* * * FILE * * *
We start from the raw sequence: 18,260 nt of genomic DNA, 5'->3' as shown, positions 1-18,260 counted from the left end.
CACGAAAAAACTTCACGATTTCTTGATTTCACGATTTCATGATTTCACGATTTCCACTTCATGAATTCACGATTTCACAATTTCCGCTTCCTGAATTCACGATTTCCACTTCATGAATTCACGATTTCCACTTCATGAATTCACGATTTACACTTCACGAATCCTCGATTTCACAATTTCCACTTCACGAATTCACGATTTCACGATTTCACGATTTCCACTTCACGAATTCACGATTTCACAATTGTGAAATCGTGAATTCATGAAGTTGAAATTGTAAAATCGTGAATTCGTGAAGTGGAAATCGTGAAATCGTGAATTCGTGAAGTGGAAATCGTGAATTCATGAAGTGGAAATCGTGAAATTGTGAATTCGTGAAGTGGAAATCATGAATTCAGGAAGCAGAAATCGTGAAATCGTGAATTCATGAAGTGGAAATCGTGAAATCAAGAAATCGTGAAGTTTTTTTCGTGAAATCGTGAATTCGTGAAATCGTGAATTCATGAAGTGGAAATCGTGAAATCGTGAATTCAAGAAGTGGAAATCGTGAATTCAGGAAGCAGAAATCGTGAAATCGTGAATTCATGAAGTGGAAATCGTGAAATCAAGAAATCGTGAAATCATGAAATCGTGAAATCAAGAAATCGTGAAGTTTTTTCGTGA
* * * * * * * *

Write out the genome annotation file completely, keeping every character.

We start from the raw sequence: 18,260 nt of genomic DNA, 5'->3' as shown, positions 1-18,260 counted from the left end.
CACGAAAAAACTTCACGATTTCTTGATTTCACGATTTCATGATTTCACGATTTCCACTTCATGAATTCACGATTTCACAATTTCCGCTTCCTGAATTCACGATTTCCACTTCATGAATTCACGATTTCCACTTCATGAATTCACGATTTACACTTCACGAATCCTCGATTTCACAATTTCCACTTCACGAATTCACGATTTCACGATTTCACGATTTCCACTTCACGAATTCACGATTTCACAATTGTGAAATCGTGAATTCATGAAGTTGAAATTGTAAAATCGTGAATTCGTGAAGTGGAAATCGTGAAATCGTGAATTCGTGAAGTGGAAATCGTGAATTCATGAAGTGGAAATCGTGAAATTGTGAATTCGTGAAGTGGAAATCATGAATTCAGGAAGCAGAAATCGTGAAATCGTGAATTCATGAAGTGGAAATCGTGAAATCAAGAAATCGTGAAGTTTTTTTCGTGAAATCGTGAATTCGTGAAATCGTGAATTCATGAAGTGGAAATCGTGAAATCGTGAATTCAAGAAGTGGAAATCGTGAATTCAGGAAGCAGAAATCGTGAAATCGTGAATTCATGAAGTGGAAATCGTGAAATCAAGAAATCGTGAAATCATGAAATCGTGAAATCAAGAAATCGTGAAGTTTTTTCGTGA